By Ananda Shorey
WASHINGTON – Bill Bradley brought his Democratic presidential campaign to the University of Maryland College Park where he got a lukewarm response from about 1,000 supporters and curious onlookers Friday.
Bradley’s supporters said the large, diverse crowd that turned out for their candidate on a dismal, snowy day showed that the former New Jersey senator has a solid bloc of Maryland supporters.
But others, including several supporters of Vice President Al Gore, said they were not swayed by Bradley’s speech, which touched on poverty, racial equality, education, gun control, health care and fundamental campaign finance reform.
Bradley told the largely sleepy crowd that his goal is to fulfill the dreams of the American people by following “a road of possibility guided by goodness.”
“If you agree with me that there is goodness in most of us, we can make good things happen,” he said.
The rally was slow to get started, with College Democrats trying unsuccessfully to lead the crowd in cheers for at least 20 minutes. But the crowd exploded the minute Bradley walked into the room.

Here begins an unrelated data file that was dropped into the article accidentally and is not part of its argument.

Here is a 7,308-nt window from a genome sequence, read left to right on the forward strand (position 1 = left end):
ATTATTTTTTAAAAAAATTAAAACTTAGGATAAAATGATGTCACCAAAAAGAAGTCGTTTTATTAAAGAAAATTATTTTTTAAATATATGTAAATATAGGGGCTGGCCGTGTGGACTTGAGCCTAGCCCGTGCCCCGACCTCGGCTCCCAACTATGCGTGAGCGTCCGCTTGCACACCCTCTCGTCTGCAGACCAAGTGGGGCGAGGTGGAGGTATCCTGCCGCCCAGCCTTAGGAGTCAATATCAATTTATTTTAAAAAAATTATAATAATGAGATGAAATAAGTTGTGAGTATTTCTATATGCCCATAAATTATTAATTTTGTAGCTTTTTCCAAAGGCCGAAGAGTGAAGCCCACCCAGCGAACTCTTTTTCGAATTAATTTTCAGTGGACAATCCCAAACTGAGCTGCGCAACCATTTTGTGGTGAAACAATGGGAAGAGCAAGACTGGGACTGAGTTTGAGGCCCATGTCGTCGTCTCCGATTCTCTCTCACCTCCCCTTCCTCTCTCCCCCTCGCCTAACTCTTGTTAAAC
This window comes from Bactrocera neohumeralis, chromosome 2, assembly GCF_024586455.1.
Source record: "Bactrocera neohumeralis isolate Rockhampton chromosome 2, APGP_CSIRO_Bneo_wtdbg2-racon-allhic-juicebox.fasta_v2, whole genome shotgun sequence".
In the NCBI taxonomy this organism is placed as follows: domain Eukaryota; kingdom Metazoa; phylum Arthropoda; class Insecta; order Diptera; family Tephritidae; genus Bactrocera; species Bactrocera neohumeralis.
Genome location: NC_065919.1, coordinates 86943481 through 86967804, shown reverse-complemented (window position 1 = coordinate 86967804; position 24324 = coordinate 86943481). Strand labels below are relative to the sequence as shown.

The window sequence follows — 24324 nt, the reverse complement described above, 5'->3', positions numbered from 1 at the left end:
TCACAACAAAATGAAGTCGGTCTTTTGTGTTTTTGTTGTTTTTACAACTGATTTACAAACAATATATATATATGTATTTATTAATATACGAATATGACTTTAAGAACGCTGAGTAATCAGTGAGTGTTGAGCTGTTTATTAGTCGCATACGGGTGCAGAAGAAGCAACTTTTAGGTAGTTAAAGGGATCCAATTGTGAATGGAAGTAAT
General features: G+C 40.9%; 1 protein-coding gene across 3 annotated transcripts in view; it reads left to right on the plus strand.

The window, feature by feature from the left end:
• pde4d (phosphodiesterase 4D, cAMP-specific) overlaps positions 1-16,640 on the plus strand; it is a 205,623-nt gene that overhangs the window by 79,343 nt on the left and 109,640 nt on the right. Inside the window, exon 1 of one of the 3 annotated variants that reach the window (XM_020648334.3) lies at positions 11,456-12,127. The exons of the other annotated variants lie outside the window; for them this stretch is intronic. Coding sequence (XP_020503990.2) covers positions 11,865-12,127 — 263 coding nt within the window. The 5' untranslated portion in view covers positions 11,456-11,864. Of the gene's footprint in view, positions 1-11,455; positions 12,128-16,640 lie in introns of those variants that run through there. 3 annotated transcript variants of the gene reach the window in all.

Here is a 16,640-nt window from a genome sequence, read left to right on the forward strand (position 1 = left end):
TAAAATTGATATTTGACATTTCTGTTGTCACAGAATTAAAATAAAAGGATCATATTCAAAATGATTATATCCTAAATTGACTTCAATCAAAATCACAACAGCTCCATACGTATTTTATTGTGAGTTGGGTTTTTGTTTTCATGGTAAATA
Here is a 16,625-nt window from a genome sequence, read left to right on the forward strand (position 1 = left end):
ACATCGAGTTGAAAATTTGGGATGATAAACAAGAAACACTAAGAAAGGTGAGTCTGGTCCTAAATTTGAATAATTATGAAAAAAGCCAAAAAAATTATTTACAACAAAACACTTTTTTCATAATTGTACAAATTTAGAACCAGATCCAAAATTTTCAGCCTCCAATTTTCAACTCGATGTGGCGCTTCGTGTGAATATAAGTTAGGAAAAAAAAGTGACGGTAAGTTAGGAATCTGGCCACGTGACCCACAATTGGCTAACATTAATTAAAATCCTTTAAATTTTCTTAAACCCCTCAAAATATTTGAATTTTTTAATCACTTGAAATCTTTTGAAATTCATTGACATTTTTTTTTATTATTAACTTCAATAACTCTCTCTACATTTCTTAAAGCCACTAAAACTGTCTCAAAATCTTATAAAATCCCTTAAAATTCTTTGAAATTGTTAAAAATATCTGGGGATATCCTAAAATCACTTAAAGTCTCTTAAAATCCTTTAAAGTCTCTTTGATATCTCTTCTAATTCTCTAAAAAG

“Before I went to the speech I was pretty sure I would vote for Bradley,” said Walt Coatsworth, a College Park alumnus. “After listening to Bradley and meeting him, now I know I will definitely vote for him.”
But others said they did not think the speech captivated the audience or changed anyone’s mind.
Meryl Lubran, a Gore supporter, said she was not impressed with the speech. The University of Maryland sophomore said that Bradley did not reach the students, nor did he make her decide to change her vote.
“I am still a Gore supporter,” Lubran said. “A lot of people were only there because they were curious.”
While Bradley’s welcome from students was lackluster, it was downright chilly from two of Maryland’s leading Democrats.
Gov. Parris Glendening and Rep. Steny Hoyer, D-Mechanicsville, welcomed Bradley to Maryland in a prepared one-paragraph statement that then went on to praise Gore’s college education initiatives, calling the vice president a “true friend of students.”
Both Glendening and Hoyer are Gore supporters.
Friday’s rally was not Bradley’s first visit to the College Park campus. He was the first distinguished leadership scholar at the university’s James MacGregor Burns Academy of Leadership, from 1997 to 1998, later served on the academy’s Board of Advisors and is now its chair emeritus.
The rally was Bradley’s only stop in Maryland Friday. After the speech, he was scheduled to fly to New York.
When asked if he would return to Maryland before the March 7 primary, Bradley said, “Hopefully.” Campaign aides could not say if or when that might be, however.